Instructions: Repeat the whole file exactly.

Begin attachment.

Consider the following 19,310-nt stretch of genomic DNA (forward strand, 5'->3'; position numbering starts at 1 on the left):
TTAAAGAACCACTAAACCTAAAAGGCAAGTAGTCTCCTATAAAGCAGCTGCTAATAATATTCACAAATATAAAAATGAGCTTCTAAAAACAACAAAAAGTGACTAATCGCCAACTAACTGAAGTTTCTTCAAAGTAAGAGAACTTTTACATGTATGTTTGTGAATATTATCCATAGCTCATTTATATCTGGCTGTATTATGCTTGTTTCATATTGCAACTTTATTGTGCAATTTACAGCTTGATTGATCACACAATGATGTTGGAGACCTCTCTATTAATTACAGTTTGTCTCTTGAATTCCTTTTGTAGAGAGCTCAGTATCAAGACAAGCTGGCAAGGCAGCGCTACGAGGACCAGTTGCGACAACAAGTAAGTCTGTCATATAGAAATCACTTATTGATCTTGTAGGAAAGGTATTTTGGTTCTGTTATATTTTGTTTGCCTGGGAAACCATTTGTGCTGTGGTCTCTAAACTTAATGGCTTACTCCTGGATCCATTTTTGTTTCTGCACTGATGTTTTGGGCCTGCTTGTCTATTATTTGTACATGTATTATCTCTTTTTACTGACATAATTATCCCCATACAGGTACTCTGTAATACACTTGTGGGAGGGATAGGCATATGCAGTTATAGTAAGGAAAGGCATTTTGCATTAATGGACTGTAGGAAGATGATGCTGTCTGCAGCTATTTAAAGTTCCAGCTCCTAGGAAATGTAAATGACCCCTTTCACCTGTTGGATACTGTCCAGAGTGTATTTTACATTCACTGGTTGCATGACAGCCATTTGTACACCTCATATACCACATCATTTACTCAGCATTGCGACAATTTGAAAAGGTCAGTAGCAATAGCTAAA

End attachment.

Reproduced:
Consider the following 19,310-nt stretch of genomic DNA (forward strand, 5'->3'; position numbering starts at 1 on the left):
TTAAAGAACCACTAAACCTAAAAGGCAAGTAGTCTCCTATAAAGCAGCTGCTAATAATATTCACAAATATAAAAATGAGCTTCTAAAAACAACAAAAAGTGACTAATCGCCAACTAACTGAAGTTTCTTCAAAGTAAGAGAACTTTTACATGTATGTTTGTGAATATTATCCATAGCTCATTTATATCTGGCTGTATTATGCTTGTTTCATATTGCAACTTTATTGTGCAATTTACAGCTTGATTGATCACACAATGATGTTGGAGACCTCTCTATTAATTACAGTTTGTCTCTTGAATTCCTTTTGTAGAGAGCTCAGTATCAAGACAAGCTGGCAAGGCAGCGCTACGAGGACCAGTTGCGACAACAAGTAAGTCTGTCATATAGAAATCACTTATTGATCTTGTAGGAAAGGTATTTTGGTTCTGTTATATTTTGTTTGCCTGGGAAACCATTTGTGCTGTGGTCTCTAAACTTAATGGCTTACTCCTGGATCCATTTTTGTTTCTGCACTGATGTTTTGGGCCTGCTTGTCTATTATTTGTACATGTATTATCTCTTTTTACTGACATAATTATCCCCATACAGGTACTCTGTAATACACTTGTGGGAGGGATAGGCATATGCAGTTATAGTAAGGAAAGGCATTTTGCATTAATGGACTGTAGGAAGATGATGCTGTCTGCAGCTATTTAAAGTTCCAGCTCCTAGGAAATGTAAATGACCCCTTTCACCTGTTGGATACTGTCCAGAGTGTATTTTACATTCACTGGTTGCATGACAGCCATTTGTACACCTCATATACCACATCATTTACTCAGCATTGCGACAATTTGAAAAGGTCAGTAGCAATAGCTAAA